ToughGuy31
01-10-2013, 03:56 AM
Isn't the whole concept of Assassin's Creed reliving your ancestors memories and synchronising them in such a way that the ancestor did it. I don't get how you expect freedom?

There's not really anyway you can get much skill out Assassin's Creed anyway? Battlefield is a different genre to do awesome things in.

You bring up a good argument, I just don't get how you think any of it would work in AC.
He means he wan't to do ONLY WHAT THE GAME TELLS YOU TO! We're basically on the rails. Look at ac1, they gave us so much freedom on how to do things, and look at ac3.

Assassin_M
01-10-2013, 04:01 AM
He means he wan't to do ONLY WHAT THE GAME TELLS YOU TO! We're basically on the rails. Look at ac1, they gave us so much freedom on how to do things, and look at ac3.
Correction. Look at AC I and compare the freedom there to EVERYTHING AFTER..not just AC III.

We`re not demanding freedom from thin air. We had it and we loved it then they took it away and gave us BS mainstream mission structures. I understand what the OP is pointing at and agree completely..

ToughGuy31
01-10-2013, 04:13 AM
Correction. Look at AC I and compare the freedom there to EVERYTHING AFTER..not just AC III.

We`re not demanding freedom from thin air. We had it and we loved it then they took it away and gave us BS mainstream mission structures. I understand what the OP is pointing at and agree completely..
Well the reason I said only AC3 was because Ac2 and Acb were still fun. At least they ordered us to do bad *** things. Not, fire canon at army for the entire mission, or follow that guy, or ride horse while Pual Revere yells in your ear. Sure, acb had a canon part, but the bad guys breached the walls and you got to fight them.

But I agree with the fact that we aren't demanding it from thin air.

Assassin_M
01-10-2013, 04:16 AM
Well the reason I said only AC3 was because Ac2 and Acb were still fun. At least they ordered us to do bad *** things. Not, fire canon at army for the entire mission, or follow that guy, or ride horse while Pual Revere yells in your ear. Sure, acb had a canon part, but the bad guys breached the walls and you got to fight them.

But I agree with the fact that we aren't demanding it from thin air.
Fun does not equate Freedom. Sure, AC II, ACB and ACR had us doing fun and badass things, but they were still restricting.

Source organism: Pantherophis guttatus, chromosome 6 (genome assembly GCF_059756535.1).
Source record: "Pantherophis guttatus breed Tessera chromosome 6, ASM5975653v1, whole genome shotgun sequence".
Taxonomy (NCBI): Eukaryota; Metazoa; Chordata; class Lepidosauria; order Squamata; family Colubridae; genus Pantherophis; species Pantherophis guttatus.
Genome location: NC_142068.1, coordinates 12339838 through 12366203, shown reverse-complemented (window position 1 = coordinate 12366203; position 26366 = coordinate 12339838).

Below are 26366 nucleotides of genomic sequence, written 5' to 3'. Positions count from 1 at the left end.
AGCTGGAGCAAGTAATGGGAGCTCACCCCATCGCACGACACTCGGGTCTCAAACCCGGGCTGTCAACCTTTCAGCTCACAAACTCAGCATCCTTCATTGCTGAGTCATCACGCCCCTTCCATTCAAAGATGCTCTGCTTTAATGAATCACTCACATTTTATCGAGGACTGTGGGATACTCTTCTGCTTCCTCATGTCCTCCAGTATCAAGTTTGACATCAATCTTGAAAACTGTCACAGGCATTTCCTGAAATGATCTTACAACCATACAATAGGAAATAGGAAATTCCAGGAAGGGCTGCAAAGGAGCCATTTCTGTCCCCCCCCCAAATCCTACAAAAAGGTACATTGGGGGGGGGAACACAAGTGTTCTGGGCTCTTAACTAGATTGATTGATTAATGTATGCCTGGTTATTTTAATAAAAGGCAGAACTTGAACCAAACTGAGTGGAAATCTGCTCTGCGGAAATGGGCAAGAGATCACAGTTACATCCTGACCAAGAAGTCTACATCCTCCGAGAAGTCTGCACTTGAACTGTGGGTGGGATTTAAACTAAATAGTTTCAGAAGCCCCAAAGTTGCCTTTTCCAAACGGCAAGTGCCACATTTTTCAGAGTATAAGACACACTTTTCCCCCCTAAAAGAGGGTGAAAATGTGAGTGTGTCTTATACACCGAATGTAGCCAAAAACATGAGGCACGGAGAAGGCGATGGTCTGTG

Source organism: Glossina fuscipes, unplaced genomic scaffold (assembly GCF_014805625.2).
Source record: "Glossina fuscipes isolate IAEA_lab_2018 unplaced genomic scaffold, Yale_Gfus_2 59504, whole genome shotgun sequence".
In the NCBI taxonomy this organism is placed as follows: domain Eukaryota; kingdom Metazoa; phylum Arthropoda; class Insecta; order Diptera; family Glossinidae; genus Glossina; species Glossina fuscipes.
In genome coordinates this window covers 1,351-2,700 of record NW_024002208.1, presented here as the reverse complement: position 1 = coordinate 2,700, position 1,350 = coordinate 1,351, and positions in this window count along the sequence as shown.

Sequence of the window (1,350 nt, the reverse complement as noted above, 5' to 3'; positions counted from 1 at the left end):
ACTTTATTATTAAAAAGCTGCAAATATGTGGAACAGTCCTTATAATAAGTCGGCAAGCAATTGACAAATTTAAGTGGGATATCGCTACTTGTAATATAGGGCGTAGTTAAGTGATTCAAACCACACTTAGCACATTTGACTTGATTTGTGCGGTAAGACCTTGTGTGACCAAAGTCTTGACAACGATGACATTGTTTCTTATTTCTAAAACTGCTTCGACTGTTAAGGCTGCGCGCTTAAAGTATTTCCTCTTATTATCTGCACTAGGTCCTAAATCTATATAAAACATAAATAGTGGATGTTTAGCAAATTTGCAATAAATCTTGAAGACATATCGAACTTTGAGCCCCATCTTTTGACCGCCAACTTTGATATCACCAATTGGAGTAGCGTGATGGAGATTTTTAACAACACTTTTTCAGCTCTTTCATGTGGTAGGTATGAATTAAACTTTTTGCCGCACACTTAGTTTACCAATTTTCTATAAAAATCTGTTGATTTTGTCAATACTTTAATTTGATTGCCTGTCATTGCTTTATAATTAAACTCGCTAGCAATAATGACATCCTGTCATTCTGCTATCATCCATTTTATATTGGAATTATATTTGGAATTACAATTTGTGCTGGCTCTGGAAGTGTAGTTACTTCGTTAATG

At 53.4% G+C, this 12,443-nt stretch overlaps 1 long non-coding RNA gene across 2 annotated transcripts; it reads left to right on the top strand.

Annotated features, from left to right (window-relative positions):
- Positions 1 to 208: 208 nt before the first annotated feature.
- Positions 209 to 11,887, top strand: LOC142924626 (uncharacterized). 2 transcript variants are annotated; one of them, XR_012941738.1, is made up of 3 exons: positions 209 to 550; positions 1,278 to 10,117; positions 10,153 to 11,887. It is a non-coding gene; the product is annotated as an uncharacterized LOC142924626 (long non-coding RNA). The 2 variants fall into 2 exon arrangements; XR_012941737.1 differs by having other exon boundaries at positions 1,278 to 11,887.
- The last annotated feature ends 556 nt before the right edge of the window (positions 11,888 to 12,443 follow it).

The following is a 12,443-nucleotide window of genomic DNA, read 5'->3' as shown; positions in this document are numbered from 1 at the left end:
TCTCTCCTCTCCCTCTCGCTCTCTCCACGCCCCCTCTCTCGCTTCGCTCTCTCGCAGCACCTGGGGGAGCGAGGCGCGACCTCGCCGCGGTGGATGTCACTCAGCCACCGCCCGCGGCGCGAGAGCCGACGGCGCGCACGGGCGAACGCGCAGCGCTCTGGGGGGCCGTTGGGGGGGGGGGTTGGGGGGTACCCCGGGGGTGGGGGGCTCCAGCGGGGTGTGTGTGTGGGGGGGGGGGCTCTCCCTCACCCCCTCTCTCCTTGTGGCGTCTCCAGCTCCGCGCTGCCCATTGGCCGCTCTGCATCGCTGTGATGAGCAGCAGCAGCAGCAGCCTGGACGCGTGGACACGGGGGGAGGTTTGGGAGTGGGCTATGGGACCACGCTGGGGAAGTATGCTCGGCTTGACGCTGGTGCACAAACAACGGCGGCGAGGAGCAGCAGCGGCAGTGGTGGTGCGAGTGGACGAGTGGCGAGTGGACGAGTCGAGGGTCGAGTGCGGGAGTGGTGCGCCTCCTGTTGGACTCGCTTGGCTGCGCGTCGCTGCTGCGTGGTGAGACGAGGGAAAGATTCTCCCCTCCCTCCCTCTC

dogtobycars
01-10-2013, 05:05 AM
Atleast in those games we could run on the rooftops without running into 4 guards on every corner. I used to love traversing the city through the rooftop and stabing a guard here or there. 4 is to time consuming though. Sure we can run in trees, but in reality the only time this is helpful is maybe on a few select missions or if you are playing in the snow. Otherwise you could of ran on the ground the entire time.... Or used the horse whistle and use that. In the old games the side missions were actually fun. In one of them if we got notorius enough we could actually defend our tower and if we win we get more stuff the next time we defend it. They even restricted Naval combat to about 12-13 missions. At first I thought we might be able to traverse the coast and attack some pirates/british ships as I'm traviling (sorry for spelling. It is horrendous at times). I soon figured out that my dream was ruined and I"m stuck doing these liniar missions with close to no freedom. The smallest hope of freedom would be to buy different types of ammunition for the ship.

Assassin_M
01-10-2013, 06:02 AM
Atleast in those games we could run on the rooftops without running into 4 guards on every corner. I used to love traversing the city through the rooftop and stabing a guard here or there. 4 is to time consuming though. Sure we can run in trees, but in reality the only time this is helpful is maybe on a few select missions or if you are playing in the snow. Otherwise you could of ran on the ground the entire time.... Or used the horse whistle and use that. In the old games the side missions were actually fun. In one of them if we got notorius enough we could actually defend our tower and if we win we get more stuff the next time we defend it. They even restricted Naval combat to about 12-13 missions. At first I thought we might be able to traverse the coast and attack some pirates/british ships as I'm traviling (sorry for spelling. It is horrendous at times). I soon figured out that my dream was ruined and I"m stuck doing these liniar missions with close to no freedom. The smallest hope of freedom would be to buy different types of ammunition for the ship.
All games after AC I had no freedom. Stop trying to make a point that is either false or does not exist. All of the games are fun, but apart from AC I, none of them had the level of freedom

zhengyingli
01-10-2013, 06:35 AM
All games after AC I had no freedom. Stop trying to make a point that is either false or does not exist. All of the games are fun, but apart from AC I, none of them had the level of freedom

After seeing Watch Dogs, do you think they're up to something? At least for the next numbered release? That and Far Cry 3 seem to allow more freedom than ACII and on.

Assassin_M
01-10-2013, 06:39 AM
After seeing Watch Dogs, do you think they're up to something? At least for the next numbered release? That and Far Cry 3 seem to allow more freedom than ACII and on.